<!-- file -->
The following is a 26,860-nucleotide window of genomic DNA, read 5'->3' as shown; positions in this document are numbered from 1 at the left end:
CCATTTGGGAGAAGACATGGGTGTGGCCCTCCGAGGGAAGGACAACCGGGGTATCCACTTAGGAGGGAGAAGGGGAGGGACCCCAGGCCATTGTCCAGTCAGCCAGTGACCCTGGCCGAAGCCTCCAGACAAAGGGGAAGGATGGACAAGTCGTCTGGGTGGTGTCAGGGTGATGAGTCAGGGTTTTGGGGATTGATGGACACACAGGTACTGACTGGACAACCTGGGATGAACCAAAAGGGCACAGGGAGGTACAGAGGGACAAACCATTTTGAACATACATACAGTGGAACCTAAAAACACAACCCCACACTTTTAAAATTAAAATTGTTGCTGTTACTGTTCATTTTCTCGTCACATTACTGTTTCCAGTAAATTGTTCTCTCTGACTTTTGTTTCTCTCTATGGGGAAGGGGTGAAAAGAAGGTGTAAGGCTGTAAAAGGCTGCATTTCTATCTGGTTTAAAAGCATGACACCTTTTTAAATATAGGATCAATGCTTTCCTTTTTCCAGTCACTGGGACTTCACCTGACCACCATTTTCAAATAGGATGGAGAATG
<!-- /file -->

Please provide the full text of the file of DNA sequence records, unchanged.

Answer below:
The following is a 26,860-nucleotide window of genomic DNA, read 5'->3' as shown; positions in this document are numbered from 1 at the left end:
CCATTTGGGAGAAGACATGGGTGTGGCCCTCCGAGGGAAGGACAACCGGGGTATCCACTTAGGAGGGAGAAGGGGAGGGACCCCAGGCCATTGTCCAGTCAGCCAGTGACCCTGGCCGAAGCCTCCAGACAAAGGGGAAGGATGGACAAGTCGTCTGGGTGGTGTCAGGGTGATGAGTCAGGGTTTTGGGGATTGATGGACACACAGGTACTGACTGGACAACCTGGGATGAACCAAAAGGGCACAGGGAGGTACAGAGGGACAAACCATTTTGAACATACATACAGTGGAACCTAAAAACACAACCCCACACTTTTAAAATTAAAATTGTTGCTGTTACTGTTCATTTTCTCGTCACATTACTGTTTCCAGTAAATTGTTCTCTCTGACTTTTGTTTCTCTCTATGGGGAAGGGGTGAAAAGAAGGTGTAAGGCTGTAAAAGGCTGCATTTCTATCTGGTTTAAAAGCATGACACCTTTTTAAATATAGGATCAATGCTTTCCTTTTTCCAGTCACTGGGACTTCACCTGACCACCATTTTCAAATAGGATGGAGAATG